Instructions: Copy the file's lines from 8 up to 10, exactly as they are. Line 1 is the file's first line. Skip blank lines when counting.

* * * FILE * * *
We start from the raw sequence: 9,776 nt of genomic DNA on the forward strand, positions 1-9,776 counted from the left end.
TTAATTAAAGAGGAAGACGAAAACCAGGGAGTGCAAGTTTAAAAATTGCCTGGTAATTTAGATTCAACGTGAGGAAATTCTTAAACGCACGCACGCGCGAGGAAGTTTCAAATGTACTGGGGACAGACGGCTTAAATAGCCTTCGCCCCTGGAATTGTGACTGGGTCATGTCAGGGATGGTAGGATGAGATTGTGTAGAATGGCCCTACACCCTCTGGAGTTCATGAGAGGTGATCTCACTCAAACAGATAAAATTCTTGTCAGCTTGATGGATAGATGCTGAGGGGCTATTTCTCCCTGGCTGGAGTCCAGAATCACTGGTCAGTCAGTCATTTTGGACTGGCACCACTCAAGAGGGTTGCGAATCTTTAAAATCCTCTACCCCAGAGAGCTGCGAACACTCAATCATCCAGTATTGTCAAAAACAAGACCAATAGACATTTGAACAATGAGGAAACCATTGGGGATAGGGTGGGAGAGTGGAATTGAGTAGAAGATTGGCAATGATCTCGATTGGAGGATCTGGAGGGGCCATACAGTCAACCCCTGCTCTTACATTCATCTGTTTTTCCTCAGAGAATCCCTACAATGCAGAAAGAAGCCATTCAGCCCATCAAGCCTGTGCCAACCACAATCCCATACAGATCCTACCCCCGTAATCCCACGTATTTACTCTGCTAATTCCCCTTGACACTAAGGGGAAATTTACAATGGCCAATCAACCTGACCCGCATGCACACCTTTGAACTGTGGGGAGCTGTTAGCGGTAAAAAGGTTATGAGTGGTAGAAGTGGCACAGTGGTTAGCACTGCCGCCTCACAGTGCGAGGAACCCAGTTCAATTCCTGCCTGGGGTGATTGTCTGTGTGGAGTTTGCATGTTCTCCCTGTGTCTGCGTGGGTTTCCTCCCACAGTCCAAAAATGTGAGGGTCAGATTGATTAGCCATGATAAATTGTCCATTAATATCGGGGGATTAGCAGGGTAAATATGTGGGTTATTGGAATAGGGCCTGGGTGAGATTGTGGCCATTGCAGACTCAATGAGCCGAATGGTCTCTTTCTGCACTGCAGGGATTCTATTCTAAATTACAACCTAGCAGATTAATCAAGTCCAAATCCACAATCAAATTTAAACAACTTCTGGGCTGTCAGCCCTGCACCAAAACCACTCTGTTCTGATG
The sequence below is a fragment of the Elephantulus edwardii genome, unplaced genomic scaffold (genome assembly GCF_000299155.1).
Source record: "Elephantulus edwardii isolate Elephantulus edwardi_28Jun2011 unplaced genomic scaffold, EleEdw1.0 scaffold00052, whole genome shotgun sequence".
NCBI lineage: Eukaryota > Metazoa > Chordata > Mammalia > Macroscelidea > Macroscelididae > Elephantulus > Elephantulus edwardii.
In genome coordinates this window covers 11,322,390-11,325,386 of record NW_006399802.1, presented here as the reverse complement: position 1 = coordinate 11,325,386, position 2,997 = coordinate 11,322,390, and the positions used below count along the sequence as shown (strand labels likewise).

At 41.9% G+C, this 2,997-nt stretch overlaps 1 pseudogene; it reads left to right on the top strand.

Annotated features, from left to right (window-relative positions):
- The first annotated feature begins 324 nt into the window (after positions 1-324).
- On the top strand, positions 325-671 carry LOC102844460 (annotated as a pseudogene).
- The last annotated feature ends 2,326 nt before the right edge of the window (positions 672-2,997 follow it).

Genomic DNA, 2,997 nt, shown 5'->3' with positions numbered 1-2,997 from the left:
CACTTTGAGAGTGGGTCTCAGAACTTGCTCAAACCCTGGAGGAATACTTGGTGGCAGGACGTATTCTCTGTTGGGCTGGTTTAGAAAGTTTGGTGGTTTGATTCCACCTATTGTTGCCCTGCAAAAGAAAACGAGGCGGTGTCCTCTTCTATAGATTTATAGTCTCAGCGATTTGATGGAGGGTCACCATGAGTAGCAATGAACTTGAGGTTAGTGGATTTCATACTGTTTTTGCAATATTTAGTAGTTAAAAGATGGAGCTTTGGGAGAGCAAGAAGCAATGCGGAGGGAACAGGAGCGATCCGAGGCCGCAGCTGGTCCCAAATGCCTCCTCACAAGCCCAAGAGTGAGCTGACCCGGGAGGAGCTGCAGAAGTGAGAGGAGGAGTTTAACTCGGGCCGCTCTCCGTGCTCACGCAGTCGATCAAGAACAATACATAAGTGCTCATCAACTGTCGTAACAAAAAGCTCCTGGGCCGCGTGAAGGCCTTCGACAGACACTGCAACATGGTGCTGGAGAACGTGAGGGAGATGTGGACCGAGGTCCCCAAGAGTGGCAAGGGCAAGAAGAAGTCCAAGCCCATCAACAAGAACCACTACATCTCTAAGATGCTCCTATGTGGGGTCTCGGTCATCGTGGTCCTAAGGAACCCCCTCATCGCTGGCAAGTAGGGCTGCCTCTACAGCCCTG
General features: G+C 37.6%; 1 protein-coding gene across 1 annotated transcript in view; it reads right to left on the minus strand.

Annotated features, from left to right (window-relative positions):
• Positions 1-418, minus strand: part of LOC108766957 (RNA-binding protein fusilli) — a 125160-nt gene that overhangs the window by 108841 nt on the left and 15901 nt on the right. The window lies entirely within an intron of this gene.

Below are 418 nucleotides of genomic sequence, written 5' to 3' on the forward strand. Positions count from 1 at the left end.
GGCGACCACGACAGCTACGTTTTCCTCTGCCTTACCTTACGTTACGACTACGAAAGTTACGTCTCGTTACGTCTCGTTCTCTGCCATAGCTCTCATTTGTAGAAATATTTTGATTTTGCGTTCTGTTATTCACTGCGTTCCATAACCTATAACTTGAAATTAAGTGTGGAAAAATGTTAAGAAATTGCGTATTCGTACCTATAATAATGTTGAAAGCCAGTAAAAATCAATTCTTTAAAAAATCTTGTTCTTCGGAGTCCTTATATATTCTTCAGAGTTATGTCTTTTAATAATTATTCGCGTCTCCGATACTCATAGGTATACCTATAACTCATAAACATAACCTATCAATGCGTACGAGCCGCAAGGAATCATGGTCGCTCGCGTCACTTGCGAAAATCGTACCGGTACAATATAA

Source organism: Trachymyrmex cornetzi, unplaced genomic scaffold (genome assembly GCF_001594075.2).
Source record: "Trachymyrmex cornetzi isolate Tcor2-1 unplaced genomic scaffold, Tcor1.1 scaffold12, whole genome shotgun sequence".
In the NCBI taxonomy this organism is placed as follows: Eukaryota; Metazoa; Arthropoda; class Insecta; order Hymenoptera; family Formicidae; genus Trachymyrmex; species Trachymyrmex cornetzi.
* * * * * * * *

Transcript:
Annotated features, from left to right (window-relative positions):
- The first annotated feature begins 324 nt into the window (after positions 1-324).
- On the top strand, positions 325-671 carry LOC102844460 (annotated as a pseudogene).